Company A has two workers and produces two products (Workers, A,B, Products X & Y). Product Y Requires ten minutes of Worker A’s time, and product X requires fifteen minutes. Potential demand for X is 100 units, for Y is 50 units. If the total time available to worker A is 2000 minutes per week Worker A is not a constraint as the total time to manufacture both products is equal to the total available time (15 minutes x 100, 10 minutes x 50 = 2000 minutes). Worker B also works on the two products but takes 15 minutes on both products (15 minutes x 100, 15 minutes x 50 = 2250), assuming that Worker B has the same maximum time available (2000 minutes) there is a constraint around Worker B. Thus the constraint has been identified.
Step two seeks to exploit the constraint. Concentrating on Worker B as this is where the constraint occur, the exploitation of the constraint means the company (according to its goal of maximising wealth) needs to make a decision based on how to allocate production. To do this the managers need to know what the Throughput Contribution is for each unit. Assume that TC for product X is £75 per unit and for product Y it is £120 per unit. The constraint here is time, measured in units of a minute, therefore the TC per unit of constraint is found by dividing the TC by the time taken with each worker, at the point of constraint this is as follows (X, 75/15 = £5, Y, 120/15 = £8.33), as there are only 2000 minutes available the TOC suggests that all 50 units of product Y should be produced with a total time taken of (50 x 15 = 750, TC = £8.33 x 750 = £6247.5) leaving 1250 minutes to produce product X (TC 1250 x £5 = £6250). Net profit will therefore be (6247.5 + 6250 = £12497.5). In this example this is how the TOC makes all other considerations subordinate to this decision.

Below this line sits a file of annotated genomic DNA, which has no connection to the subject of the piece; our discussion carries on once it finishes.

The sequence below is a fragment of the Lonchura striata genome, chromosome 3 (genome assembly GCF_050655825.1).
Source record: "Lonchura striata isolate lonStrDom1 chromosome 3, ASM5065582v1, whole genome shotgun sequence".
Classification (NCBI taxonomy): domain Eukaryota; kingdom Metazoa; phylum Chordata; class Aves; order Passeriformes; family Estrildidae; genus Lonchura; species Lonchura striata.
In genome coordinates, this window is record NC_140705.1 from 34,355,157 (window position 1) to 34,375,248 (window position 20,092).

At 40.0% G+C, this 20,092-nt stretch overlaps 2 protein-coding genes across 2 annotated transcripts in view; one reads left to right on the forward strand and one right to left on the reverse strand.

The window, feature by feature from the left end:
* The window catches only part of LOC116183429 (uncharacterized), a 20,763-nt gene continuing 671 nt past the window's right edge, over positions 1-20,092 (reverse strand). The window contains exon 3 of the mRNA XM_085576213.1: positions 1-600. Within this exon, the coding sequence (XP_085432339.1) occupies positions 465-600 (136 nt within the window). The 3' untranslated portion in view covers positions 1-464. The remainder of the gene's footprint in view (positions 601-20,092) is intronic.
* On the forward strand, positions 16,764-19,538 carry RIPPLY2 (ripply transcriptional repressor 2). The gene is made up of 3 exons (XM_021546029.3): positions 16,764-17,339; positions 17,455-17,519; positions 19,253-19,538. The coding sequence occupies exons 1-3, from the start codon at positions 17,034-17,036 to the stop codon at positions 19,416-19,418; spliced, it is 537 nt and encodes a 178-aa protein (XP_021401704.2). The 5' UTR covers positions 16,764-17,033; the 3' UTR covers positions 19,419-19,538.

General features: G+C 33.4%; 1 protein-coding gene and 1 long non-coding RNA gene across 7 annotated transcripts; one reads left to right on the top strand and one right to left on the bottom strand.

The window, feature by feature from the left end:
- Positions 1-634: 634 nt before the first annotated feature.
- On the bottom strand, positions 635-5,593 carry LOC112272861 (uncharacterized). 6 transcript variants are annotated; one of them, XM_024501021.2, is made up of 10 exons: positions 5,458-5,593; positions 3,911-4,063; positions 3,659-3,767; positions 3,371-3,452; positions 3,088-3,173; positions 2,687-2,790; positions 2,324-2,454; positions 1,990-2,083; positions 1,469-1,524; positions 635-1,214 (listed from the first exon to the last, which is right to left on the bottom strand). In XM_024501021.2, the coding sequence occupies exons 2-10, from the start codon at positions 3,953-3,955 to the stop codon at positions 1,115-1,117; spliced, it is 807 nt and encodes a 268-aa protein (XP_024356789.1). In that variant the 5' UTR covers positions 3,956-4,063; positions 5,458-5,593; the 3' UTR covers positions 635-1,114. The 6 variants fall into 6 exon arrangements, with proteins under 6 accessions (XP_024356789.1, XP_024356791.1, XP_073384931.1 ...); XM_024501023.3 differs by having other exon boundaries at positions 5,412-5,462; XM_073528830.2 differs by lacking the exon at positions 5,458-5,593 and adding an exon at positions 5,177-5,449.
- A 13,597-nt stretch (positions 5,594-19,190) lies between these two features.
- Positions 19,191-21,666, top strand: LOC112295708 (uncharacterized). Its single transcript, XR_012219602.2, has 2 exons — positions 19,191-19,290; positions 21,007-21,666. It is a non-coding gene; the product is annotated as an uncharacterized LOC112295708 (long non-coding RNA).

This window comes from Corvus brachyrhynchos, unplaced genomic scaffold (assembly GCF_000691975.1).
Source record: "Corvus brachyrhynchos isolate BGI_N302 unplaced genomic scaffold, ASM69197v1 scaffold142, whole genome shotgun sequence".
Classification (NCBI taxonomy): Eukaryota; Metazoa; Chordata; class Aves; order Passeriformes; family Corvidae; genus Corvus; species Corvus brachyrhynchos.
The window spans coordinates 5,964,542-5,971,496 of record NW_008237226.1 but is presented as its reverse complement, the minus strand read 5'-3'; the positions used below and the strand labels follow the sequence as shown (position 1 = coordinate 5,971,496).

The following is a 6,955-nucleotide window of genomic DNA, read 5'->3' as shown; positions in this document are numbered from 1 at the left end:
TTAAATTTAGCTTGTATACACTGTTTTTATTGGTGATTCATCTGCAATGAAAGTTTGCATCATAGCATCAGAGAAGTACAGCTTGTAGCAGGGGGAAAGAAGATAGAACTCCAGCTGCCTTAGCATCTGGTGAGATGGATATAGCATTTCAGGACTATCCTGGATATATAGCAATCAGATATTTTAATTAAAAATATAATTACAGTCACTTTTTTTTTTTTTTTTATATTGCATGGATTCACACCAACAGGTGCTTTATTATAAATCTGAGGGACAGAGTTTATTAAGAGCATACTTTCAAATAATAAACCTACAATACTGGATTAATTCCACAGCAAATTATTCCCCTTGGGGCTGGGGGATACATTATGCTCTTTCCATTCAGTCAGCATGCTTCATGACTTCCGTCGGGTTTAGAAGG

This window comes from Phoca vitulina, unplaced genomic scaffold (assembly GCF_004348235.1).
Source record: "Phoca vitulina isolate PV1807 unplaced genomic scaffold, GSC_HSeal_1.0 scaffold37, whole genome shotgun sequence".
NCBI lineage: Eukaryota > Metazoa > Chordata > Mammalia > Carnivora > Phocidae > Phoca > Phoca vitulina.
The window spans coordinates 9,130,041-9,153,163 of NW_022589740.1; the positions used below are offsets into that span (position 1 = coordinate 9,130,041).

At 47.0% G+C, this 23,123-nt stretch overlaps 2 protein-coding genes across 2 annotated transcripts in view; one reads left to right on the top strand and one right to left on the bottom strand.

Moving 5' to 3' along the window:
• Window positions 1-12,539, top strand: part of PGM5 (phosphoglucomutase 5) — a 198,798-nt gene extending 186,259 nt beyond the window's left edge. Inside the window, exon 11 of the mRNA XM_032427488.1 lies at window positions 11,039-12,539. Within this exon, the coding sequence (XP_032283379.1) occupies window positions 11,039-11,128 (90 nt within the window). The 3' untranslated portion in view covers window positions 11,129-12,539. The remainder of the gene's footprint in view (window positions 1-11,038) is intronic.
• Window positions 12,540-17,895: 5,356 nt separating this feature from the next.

TOC does have its problems, it makes many of the normative assumptions about the behaviour of costs that traditional cost accounting does, and largely ignores costs of changing the activities of many of the business processes to suit a particular set of circumstances (Rand 2000). Yet it is a powerful decision making tool and one which, if used properly can alter the success of a manufacturing process in terms of the goal of maximising the wealth of the company .
Just In Time (JIT)